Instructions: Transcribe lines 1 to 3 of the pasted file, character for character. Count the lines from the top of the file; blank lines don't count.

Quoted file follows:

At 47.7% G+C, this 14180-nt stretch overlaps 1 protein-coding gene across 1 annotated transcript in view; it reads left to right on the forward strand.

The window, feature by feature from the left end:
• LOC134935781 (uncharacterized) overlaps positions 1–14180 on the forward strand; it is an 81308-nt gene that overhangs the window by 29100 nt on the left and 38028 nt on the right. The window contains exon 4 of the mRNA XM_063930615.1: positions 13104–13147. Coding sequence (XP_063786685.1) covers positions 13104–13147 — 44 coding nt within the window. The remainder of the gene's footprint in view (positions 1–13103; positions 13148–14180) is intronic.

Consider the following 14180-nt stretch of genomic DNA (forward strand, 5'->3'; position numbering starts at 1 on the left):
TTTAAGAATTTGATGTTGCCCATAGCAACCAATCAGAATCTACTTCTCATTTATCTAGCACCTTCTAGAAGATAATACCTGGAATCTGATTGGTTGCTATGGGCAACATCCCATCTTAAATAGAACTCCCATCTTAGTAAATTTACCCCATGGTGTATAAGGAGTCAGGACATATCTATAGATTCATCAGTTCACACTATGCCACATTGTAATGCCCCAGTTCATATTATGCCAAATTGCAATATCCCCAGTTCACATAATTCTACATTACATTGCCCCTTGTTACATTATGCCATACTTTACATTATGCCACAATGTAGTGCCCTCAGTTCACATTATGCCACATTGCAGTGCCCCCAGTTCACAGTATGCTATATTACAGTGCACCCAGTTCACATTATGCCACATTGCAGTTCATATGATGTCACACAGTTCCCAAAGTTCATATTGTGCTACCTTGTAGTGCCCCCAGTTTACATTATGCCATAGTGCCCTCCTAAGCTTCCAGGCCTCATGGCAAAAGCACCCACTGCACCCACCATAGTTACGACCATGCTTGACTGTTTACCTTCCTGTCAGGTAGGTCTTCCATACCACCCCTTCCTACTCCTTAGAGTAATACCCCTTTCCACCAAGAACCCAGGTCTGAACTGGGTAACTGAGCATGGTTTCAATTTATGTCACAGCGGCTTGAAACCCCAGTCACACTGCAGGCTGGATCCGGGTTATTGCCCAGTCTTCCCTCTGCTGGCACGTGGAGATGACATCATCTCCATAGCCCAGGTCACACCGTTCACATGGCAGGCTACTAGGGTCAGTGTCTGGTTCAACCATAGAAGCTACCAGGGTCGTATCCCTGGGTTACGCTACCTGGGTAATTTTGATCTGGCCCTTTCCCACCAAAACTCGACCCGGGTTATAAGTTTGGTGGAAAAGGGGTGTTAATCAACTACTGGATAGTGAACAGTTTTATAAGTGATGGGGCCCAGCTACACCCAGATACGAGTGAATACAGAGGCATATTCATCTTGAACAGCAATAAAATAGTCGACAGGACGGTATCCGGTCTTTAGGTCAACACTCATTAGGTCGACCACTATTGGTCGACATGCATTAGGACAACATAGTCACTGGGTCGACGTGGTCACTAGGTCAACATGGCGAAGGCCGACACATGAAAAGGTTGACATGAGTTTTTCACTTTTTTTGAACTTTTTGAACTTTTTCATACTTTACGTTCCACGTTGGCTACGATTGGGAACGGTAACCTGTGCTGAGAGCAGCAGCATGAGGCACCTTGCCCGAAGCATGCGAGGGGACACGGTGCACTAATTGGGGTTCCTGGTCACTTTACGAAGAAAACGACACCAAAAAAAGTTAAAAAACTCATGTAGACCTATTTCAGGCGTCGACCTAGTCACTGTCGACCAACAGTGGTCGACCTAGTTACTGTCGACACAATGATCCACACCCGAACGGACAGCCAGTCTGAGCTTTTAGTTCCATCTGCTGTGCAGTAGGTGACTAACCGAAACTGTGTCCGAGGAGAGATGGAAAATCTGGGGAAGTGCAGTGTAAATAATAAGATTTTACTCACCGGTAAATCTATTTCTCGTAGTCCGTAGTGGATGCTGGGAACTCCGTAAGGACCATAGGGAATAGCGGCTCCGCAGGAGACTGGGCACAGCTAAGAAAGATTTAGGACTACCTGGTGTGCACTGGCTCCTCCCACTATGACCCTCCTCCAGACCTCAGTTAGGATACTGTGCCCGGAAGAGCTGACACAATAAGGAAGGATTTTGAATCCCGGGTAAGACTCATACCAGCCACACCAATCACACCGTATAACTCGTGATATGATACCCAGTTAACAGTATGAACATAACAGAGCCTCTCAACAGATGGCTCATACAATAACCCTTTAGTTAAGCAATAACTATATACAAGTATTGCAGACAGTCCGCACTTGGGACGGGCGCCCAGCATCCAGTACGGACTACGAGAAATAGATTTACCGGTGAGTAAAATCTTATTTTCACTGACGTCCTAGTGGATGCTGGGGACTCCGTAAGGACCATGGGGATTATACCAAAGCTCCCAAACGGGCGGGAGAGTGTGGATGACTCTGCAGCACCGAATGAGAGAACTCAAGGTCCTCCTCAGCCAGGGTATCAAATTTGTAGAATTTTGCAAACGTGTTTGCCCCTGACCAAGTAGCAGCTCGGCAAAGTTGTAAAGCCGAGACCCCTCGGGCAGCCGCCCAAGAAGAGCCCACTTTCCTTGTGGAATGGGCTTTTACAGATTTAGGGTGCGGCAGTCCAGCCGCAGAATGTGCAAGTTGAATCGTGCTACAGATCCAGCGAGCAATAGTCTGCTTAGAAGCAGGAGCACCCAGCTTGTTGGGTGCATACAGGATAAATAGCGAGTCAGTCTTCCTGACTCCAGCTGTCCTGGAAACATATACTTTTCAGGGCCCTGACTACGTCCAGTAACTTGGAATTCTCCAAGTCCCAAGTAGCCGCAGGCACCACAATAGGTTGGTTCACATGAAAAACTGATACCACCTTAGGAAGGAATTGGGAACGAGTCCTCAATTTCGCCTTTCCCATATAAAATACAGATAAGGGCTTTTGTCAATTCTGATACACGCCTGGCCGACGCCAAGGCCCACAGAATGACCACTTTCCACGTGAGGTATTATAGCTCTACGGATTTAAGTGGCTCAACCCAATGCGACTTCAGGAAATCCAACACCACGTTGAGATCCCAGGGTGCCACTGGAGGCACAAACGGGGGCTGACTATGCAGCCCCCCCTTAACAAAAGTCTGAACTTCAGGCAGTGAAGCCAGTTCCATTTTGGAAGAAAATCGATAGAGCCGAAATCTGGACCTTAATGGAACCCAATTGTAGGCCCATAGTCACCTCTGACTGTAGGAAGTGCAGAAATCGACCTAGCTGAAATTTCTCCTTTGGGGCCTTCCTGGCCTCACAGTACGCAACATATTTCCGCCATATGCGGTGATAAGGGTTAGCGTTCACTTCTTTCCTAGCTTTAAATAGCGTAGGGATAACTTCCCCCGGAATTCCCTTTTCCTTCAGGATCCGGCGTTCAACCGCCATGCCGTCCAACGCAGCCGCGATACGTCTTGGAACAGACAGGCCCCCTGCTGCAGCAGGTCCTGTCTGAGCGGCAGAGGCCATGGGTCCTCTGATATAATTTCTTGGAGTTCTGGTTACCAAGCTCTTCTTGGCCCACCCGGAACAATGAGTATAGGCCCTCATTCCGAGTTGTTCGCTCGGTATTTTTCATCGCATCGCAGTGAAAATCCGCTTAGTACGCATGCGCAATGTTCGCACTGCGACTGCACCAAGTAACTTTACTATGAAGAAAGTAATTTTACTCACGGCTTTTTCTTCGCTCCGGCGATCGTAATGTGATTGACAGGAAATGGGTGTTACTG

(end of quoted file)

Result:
At 47.7% G+C, this 14180-nt stretch overlaps 1 protein-coding gene across 1 annotated transcript in view; it reads left to right on the forward strand.

The window, feature by feature from the left end:
• LOC134935781 (uncharacterized) overlaps positions 1–14180 on the forward strand; it is an 81308-nt gene that overhangs the window by 29100 nt on the left and 38028 nt on the right. The window contains exon 4 of the mRNA XM_063930615.1: positions 13104–13147. Coding sequence (XP_063786685.1) covers positions 13104–13147 — 44 coding nt within the window. The remainder of the gene's footprint in view (positions 1–13103; positions 13148–14180) is intronic.